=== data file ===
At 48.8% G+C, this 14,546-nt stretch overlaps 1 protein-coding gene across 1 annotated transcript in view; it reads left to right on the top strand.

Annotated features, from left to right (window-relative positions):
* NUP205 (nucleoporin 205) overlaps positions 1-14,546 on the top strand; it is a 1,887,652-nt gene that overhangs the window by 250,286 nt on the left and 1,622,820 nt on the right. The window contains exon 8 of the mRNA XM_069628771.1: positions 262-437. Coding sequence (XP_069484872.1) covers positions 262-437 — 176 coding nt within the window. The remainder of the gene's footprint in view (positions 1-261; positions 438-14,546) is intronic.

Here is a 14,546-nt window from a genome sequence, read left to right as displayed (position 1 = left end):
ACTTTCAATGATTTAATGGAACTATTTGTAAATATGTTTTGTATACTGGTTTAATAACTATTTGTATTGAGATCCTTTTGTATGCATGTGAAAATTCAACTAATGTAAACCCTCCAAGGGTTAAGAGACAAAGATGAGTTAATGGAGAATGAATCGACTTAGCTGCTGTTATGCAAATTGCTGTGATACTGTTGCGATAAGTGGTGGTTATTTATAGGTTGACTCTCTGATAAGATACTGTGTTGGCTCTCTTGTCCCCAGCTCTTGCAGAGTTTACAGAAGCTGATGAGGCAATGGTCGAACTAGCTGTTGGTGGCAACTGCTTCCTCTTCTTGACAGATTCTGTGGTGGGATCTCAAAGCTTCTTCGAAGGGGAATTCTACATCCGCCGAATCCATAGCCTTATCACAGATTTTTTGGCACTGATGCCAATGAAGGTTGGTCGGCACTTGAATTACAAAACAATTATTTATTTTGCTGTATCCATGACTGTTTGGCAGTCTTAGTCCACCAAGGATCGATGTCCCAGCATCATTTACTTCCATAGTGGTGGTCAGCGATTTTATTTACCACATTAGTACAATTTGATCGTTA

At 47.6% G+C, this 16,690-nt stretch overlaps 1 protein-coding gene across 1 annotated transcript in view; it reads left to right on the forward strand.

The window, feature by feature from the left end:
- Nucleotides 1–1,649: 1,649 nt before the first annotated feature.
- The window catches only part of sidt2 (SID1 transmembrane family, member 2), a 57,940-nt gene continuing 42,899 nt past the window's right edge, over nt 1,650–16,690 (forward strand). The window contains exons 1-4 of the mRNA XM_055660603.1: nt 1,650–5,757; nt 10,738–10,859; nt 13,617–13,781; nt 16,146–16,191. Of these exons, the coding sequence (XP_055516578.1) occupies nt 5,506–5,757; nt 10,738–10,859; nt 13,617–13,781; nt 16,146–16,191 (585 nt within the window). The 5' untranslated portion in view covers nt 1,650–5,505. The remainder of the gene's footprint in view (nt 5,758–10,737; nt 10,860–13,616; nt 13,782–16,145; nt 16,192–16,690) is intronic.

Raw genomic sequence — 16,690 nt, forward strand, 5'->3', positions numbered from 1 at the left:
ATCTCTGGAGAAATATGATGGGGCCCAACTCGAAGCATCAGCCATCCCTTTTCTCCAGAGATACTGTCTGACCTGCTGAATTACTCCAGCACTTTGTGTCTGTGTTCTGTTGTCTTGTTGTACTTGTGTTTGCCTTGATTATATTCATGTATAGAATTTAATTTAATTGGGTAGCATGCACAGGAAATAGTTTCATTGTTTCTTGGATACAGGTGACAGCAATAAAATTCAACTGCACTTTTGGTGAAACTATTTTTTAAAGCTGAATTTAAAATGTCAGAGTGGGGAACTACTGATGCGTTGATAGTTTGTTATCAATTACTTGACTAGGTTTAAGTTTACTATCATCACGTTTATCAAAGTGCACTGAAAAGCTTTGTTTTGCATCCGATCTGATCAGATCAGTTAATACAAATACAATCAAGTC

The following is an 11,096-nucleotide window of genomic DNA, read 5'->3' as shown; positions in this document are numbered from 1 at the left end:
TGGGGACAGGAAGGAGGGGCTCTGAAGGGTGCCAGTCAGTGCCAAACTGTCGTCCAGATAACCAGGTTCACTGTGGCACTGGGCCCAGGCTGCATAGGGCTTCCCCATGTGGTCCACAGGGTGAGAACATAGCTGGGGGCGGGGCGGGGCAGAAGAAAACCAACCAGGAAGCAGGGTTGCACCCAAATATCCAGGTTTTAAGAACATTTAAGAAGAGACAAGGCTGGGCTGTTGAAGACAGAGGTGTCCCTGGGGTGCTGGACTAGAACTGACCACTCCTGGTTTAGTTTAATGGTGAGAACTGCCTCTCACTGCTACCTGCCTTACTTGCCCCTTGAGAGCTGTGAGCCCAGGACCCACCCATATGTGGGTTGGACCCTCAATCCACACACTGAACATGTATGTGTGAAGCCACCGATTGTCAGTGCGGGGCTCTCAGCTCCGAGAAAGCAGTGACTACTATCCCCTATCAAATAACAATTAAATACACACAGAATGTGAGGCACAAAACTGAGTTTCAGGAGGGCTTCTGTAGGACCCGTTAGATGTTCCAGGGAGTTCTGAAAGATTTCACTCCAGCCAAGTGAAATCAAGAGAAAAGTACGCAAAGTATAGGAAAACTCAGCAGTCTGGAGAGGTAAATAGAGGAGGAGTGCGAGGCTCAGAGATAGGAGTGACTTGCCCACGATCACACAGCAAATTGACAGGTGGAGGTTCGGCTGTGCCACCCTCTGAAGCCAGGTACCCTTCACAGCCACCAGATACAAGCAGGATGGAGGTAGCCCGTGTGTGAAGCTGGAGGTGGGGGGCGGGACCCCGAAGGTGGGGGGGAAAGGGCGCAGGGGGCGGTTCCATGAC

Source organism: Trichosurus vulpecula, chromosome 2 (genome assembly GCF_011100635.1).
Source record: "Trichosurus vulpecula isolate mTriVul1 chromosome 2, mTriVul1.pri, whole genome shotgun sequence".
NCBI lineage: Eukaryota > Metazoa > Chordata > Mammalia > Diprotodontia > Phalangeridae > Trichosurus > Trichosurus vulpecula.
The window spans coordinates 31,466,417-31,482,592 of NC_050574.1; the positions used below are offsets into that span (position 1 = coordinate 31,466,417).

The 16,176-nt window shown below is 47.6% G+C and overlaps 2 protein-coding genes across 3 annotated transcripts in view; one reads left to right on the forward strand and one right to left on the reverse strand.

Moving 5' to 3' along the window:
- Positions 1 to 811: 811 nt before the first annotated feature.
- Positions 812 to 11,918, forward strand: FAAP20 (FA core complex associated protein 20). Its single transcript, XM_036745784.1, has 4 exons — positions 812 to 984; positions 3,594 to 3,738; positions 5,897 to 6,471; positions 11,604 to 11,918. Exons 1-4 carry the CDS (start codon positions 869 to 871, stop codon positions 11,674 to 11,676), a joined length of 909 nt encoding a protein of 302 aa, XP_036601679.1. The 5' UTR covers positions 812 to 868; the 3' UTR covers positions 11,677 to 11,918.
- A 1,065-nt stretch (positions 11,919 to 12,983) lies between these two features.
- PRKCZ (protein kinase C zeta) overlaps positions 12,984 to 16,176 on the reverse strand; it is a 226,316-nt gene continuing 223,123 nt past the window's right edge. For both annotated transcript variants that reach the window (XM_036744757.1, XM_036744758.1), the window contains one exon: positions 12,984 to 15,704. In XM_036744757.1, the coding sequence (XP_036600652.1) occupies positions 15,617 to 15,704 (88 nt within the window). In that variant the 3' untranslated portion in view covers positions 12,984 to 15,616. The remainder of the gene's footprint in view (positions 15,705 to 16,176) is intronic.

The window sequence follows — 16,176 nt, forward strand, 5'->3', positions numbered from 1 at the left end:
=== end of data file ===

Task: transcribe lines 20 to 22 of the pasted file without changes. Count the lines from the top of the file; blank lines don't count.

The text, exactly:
- Positions 1 to 811: 811 nt before the first annotated feature.
- Positions 812 to 11,918, forward strand: FAAP20 (FA core complex associated protein 20). Its single transcript, XM_036745784.1, has 4 exons — positions 812 to 984; positions 3,594 to 3,738; positions 5,897 to 6,471; positions 11,604 to 11,918. Exons 1-4 carry the CDS (start codon positions 869 to 871, stop codon positions 11,674 to 11,676), a joined length of 909 nt encoding a protein of 302 aa, XP_036601679.1. The 5' UTR covers positions 812 to 868; the 3' UTR covers positions 11,677 to 11,918.
- A 1,065-nt stretch (positions 11,919 to 12,983) lies between these two features.